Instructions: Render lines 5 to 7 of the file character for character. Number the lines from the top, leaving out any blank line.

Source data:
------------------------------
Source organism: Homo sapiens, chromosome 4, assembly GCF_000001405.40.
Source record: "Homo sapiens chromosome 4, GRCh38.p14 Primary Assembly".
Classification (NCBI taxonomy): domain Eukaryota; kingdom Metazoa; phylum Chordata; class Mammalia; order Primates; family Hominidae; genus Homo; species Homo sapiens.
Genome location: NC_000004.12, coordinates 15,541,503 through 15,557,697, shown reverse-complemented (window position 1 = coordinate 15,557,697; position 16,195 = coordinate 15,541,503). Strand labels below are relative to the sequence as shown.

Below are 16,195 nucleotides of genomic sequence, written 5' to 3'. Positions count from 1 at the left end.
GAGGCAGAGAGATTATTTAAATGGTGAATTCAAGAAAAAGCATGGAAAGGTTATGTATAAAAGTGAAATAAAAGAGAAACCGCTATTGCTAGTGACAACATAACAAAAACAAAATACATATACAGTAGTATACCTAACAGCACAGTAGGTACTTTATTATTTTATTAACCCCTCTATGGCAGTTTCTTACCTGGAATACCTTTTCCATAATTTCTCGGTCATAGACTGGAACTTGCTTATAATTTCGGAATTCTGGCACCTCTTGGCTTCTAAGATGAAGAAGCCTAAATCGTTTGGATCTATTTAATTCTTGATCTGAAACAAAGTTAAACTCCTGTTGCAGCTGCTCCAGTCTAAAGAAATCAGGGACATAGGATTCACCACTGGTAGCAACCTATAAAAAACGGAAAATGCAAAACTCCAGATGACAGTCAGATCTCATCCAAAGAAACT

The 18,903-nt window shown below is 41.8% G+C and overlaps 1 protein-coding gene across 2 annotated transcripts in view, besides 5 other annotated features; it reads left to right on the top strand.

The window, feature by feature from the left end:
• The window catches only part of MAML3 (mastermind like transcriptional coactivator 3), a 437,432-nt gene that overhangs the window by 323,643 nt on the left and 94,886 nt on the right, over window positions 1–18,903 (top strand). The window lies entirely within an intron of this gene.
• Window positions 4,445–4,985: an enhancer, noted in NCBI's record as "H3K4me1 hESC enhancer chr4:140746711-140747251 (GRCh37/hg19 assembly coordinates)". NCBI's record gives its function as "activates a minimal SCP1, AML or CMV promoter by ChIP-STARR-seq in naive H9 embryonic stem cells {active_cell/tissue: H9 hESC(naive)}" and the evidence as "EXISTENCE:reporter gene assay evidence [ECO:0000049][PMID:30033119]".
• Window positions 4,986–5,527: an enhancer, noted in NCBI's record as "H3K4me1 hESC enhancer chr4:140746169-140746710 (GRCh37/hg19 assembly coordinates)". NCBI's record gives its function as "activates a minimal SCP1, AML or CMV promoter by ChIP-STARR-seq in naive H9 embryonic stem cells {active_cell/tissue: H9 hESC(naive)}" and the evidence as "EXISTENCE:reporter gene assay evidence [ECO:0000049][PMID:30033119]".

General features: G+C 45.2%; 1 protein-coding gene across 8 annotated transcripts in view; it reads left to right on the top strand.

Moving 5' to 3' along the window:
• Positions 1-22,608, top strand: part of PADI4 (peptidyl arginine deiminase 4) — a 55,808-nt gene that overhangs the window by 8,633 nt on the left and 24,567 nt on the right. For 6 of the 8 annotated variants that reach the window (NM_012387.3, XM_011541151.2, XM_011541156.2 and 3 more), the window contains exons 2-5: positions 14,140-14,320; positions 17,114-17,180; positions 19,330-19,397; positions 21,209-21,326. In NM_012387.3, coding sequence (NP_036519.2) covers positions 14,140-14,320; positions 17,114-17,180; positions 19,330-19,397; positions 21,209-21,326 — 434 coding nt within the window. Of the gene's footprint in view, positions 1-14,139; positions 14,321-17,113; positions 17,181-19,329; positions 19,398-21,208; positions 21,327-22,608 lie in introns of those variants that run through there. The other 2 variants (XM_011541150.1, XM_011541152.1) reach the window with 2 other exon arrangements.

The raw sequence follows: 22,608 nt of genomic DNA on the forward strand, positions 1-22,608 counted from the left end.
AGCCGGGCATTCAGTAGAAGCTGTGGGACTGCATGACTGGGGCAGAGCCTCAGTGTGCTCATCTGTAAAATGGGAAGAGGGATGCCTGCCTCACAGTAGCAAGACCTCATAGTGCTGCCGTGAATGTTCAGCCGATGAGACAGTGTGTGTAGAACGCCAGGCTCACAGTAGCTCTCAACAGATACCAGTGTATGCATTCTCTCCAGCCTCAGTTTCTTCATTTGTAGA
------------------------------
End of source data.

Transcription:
Below are 16,195 nucleotides of genomic sequence, written 5' to 3'. Positions count from 1 at the left end.
GAGGCAGAGAGATTATTTAAATGGTGAATTCAAGAAAAAGCATGGAAAGGTTATGTATAAAAGTGAAATAAAAGAGAAACCGCTATTGCTAGTGACAACATAACAAAAACAAAATACATATACAGTAGTATACCTAACAGCACAGTAGGTACTTTATTATTTTATTAACCCCTCTATGGCAGTTTCTTACCTGGAATACCTTTTCCATAATTTCTCGGTCATAGACTGGAACTTGCTTATAATTTCGGAATTCTGGCACCTCTTGGCTTCTAAGATGAAGAAGCCTAAATCGTTTGGATCTATTTAATTCTTGATCTGAAACAAAGTTAAACTCCTGTTGCAGCTGCTCCAGTCTAAAGAAATCAGGGACATAGGATTCACCACTGGTAGCAACCTATAAAAAACGGAAAATGCAAAACTCCAGATGACAGTCAGATCTCATCCAAAGAAACT

The 18,903-nt window shown below is 41.8% G+C and overlaps 1 protein-coding gene across 2 annotated transcripts in view, besides 5 other annotated features; it reads left to right on the top strand.